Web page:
It must have been in the mid-1980s when I met Prince’s manager Steve Fargnoli, who basically invited me to hang around and come to any show I wanted. Prince kept people at arm’s length and only spoke to the people he knew very well, but his father, John Nelson, and I got on like a house on fire. During a tour that led the band through Europe, I got to share some very private moments with Prince through John. The biggest treat for me was when I was invited to have dinner after a show at five A.M. Prince opened the door of his suite wearing pink silk pajamas. There were only the three of us, but Prince still did not talk very much. John and I had a ball, though, laughing and chatting away. Prince was pleased to see his dad have fun.
John and I even made music together: he played the piano while I sang silly old standards like George Gershwin’s “Summertime.” John wrote a bossa nova song for me called “The Wind, the Trees and the Leaves,” which I still sing to this day.
When Daddy John came along I was able to ride in Prince’s car with the two of them. It was at the height of Prince’s stardom, and thousands of kids waited at any entrance or exit he went through. My husband, Johannes, a good friend of Mick Jagger’s, did not quite understand why I got so excited about Prince, until he came along to a show in Paris. After he witnessed the Prince show and saw how John Nelson took care of me, he was totally cool with letting me travel with the band to other European cities.
The most fascinating thing to witness was Prince as a control freak. Everything was directed by him—literally, everything: the stage design, the clothes—nothing was left to chance. He had his own atelier and he designed everything for himself and the band. He produced all of his own albums, and played and recorded most of the instruments himself. After reading about Jerry Auerswald, a guitar maker in Germany who used wood more than 100 years old, I had one made for Prince all in white. I delivered it to him in a transparent case; it looked like Snow White. Prince was surprised and happy, and so thrilled with the quality of the sound that he told me he re- recorded all of the guitar tracks of his album Sign o’ the Times with this new guitar.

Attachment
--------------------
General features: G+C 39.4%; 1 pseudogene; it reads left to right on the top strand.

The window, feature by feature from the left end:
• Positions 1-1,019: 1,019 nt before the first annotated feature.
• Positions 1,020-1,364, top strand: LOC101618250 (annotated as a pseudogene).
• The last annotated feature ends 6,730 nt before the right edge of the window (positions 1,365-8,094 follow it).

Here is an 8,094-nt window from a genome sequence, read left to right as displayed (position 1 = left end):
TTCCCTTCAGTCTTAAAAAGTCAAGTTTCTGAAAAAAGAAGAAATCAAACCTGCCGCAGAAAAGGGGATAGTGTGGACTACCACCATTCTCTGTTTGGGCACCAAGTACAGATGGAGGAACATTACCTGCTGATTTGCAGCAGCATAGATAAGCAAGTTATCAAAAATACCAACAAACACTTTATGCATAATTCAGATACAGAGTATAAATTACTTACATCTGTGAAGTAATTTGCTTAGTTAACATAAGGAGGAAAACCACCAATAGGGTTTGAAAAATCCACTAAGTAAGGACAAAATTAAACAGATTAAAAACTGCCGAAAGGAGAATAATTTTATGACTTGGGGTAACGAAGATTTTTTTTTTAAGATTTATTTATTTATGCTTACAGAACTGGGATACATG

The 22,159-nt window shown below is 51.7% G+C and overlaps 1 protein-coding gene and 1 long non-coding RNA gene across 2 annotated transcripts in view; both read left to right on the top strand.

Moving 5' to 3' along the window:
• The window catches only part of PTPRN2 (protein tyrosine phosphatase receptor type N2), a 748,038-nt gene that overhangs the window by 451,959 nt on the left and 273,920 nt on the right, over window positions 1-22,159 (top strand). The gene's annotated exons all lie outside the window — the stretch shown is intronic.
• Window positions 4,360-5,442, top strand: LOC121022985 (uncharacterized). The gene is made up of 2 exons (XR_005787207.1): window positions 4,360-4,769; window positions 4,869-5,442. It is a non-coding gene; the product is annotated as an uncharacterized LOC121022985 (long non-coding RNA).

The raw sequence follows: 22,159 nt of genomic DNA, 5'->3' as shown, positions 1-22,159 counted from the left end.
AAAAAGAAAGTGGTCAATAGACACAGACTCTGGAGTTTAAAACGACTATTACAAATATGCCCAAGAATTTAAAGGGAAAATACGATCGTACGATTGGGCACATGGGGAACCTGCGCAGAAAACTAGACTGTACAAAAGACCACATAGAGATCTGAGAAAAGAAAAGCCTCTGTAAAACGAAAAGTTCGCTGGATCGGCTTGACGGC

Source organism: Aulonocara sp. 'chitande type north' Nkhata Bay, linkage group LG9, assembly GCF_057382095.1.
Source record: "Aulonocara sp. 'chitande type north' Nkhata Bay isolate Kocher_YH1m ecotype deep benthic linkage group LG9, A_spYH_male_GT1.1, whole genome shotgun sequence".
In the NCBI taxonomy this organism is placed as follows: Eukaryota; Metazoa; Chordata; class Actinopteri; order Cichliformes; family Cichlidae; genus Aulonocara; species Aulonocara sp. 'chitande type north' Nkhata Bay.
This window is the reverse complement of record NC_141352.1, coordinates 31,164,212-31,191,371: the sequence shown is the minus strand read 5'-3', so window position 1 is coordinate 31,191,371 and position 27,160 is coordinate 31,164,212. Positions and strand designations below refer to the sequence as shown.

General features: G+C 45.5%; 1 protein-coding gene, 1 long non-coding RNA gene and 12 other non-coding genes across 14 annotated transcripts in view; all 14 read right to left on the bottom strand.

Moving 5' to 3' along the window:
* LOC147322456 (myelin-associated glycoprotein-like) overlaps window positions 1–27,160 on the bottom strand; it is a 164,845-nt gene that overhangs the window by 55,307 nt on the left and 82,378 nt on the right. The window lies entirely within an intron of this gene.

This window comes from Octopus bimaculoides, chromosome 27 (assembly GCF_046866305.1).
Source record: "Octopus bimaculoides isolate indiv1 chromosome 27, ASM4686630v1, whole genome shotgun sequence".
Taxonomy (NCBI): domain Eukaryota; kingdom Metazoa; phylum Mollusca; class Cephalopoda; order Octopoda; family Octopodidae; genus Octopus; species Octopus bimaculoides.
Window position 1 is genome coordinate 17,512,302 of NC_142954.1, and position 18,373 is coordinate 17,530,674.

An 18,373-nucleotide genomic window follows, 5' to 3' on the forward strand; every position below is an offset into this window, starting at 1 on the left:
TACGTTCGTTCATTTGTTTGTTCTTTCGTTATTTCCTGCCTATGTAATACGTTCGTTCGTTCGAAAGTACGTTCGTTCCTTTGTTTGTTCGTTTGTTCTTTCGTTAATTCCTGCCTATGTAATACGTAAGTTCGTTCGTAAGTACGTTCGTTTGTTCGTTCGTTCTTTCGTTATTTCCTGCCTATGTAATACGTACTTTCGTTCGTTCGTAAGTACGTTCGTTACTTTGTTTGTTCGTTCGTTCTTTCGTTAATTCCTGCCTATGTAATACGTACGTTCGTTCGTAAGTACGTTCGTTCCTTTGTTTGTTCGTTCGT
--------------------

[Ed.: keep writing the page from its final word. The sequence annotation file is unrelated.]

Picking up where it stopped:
fter John Nelson passed away in 2001 I lost contact with Prince. Years later, when he had a show in London, I decided to go and see him. I was lucky because I spotted Elton John and David Furnish, who took me along backstage.
Prince seemed pleased to see me after so many years, and he gave me all the necessary backstage passes to return to see the show the next day.
I tried to reach Prince again two weeks before he died. I researched through the Internet whom I could call, and I even e-mailed Jon Bream, the Minneapolis Star Tribune music critic, hoping he could help me with a telephone number. Finally I got a number from an agent in Denmark. By that time the news of his sudden death had broken.
What can I say? I really wanted to get in touch. Now, I can pray for him, knowing that he was a faithful Christian. This is probably the best way to connect.